Ogallala Aquifer

Typically dry Arkansas River flowing water, for now

May 24, 2017
Valarie Smith / High Plains Public Radio

There has been a rare sight in the normally dry Arkansas River south of Garden City lately – flowing water.

As The Garden City Telegram reports, as much as two feet of water has been running through the normally dried out river bed – the result of wetter weather conditions upstream.

Farmers eye LEMA proposal to curb aquifer depletion

May 8, 2017
Kansas Geological Survey

There is an old saying “Whiskey is for drinking, water is for fighting over.”

It rings true in southwest Kansas, were a group of irrigators are fighting for the Ogallala Aquifer.

For years, irrigators and others have been sipping the region’s groundwater reservoir faster than it can recharge. Thinking of his nephews who are returning to the farm, Finney County farmer Dwane Roth is helping spearhead an effort to curtail pumping through a Local Enhanced Management Area – a program implemented in the past five years to help extend the life of the state’s water resources.

Across much of the western part of the state, conversations are happening about what to do about the future of water.

It’s an overdue conversation in an area that relies heavily on the declining reserves of the Ogallala Aquifer for its economic prosperity. In some areas, the decline of the aquifer has been dramatic – with the water level dropping more than 70 to 80 feet in some parts of Kearny and Finney Counties.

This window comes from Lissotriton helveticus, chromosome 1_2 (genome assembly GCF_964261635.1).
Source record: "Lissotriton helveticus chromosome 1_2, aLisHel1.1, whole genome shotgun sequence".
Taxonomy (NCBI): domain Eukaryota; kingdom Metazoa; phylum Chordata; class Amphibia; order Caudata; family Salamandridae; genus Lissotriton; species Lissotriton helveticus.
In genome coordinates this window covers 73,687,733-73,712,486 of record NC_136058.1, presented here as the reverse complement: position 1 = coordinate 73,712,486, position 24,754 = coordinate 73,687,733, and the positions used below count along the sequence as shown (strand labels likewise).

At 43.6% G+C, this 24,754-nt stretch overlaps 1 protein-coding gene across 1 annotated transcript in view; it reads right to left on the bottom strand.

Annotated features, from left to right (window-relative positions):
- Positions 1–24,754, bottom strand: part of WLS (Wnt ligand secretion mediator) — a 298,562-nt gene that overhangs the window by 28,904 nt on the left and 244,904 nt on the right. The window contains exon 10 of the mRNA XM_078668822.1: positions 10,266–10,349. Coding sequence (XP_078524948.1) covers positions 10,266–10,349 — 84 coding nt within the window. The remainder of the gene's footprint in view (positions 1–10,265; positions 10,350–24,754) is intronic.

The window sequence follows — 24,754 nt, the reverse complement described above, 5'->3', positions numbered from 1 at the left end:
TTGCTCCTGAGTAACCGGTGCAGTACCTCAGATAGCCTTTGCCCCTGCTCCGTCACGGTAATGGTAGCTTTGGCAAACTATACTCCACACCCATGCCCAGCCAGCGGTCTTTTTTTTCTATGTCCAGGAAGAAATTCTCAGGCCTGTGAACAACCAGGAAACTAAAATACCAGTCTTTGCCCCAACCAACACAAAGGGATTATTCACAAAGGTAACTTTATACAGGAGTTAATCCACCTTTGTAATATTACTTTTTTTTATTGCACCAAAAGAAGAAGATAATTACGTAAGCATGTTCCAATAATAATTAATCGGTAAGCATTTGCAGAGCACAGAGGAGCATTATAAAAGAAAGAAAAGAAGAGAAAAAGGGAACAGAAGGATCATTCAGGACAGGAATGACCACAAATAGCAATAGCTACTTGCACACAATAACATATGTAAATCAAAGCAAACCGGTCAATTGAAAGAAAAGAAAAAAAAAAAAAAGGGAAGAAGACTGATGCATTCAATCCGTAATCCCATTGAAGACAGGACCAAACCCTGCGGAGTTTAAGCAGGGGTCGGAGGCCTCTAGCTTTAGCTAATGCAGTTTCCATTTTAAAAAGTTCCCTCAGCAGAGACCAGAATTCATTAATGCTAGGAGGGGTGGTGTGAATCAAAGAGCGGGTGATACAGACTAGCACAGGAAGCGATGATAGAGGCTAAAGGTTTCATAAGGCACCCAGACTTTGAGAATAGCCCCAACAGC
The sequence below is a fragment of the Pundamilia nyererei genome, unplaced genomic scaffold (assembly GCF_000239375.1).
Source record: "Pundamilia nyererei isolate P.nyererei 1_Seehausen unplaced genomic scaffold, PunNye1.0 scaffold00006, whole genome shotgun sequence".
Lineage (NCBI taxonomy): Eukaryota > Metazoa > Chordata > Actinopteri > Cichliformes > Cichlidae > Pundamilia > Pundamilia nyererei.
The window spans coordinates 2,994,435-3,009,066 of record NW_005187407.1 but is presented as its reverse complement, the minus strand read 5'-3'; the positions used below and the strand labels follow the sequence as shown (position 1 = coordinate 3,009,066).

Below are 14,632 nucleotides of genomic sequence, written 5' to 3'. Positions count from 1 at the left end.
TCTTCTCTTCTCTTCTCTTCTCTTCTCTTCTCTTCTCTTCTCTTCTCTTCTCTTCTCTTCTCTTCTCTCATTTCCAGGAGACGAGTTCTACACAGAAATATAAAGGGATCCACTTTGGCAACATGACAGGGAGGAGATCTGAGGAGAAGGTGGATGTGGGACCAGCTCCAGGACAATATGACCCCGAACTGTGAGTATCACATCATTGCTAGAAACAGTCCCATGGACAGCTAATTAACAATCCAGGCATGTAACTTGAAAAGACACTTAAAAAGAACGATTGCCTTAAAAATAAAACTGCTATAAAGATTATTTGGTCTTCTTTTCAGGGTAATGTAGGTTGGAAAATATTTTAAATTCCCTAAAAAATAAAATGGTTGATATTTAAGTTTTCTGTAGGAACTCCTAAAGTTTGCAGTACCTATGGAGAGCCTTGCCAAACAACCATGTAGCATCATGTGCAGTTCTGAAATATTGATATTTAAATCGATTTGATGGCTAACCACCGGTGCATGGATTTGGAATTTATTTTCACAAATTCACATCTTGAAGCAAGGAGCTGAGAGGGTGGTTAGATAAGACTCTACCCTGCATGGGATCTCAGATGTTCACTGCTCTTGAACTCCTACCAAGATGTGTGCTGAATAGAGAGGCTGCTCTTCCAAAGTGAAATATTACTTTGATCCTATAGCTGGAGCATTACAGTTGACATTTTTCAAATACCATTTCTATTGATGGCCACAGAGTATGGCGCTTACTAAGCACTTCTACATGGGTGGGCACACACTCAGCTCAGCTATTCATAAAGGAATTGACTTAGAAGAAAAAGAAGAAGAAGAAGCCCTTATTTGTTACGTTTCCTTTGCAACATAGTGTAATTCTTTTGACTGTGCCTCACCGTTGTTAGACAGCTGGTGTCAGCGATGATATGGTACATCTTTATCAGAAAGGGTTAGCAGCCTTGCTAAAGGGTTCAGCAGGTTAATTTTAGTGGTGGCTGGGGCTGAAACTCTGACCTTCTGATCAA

Dwane Roth knows the worth of water. 

Peering 20 years into the future, the Finney County farmer can see the outcome clearly if nothing changes.

“The Discovery Channel will be out here doing a documentary on us,” he said, adding the synopsis would be “ ‘What the hell were you guys thinking?’ “

With his water levels declining, Roth wants to make sure there is water for the next generation, including his nephews who all recently returned to the farm.

“We are going to have to do something if we want to continue irrigating,” Roth said.

Full Circle or Not

Mar 20, 2017
SUSAN STOVER

Who owns the water, who speaks for future generations’ right to water and what comes after the Ogallala aquifer is gone? William Ashworth raises these questions in his book, Ogallala Blue, the High Plains Public Radio community read, as he ponders what a “post-Ogallala economy” will look like.

We likely won’t recognize the day when the High Plains states enter a “post-Ogallala economy,” as adjustments happen continually. Some changes are triggered when individual wells fail, producers age and get out of farming, or low commodity prices force hard decisions.  Other changes are being made by people with vision and opportunities to adjust their businesses to a long-term reality of less available water.  

Honest Questions

Mar 17, 2017
JONATHAN BAKER / Canyon, Texas

I’m Jonathan Baker, a writer in Canyon, Texas, and I’ve been asked to talk a little bit about Ogallala Blue by William Ashworth, the latest selection in the HPPR Radio Readers Book Club. The book concerns the Ogallala Aquifer, the vast body of groundwater that exists beneath the feet of High Plains residents and is sometimes referred to as an “underground ocean,” though it’s more akin to a sponge made of permeable rock and silt.

Logan Layden / StateImpact Oklahoma

Oklahoma is looking to store water underground, in hopes of staving off future catastrophe.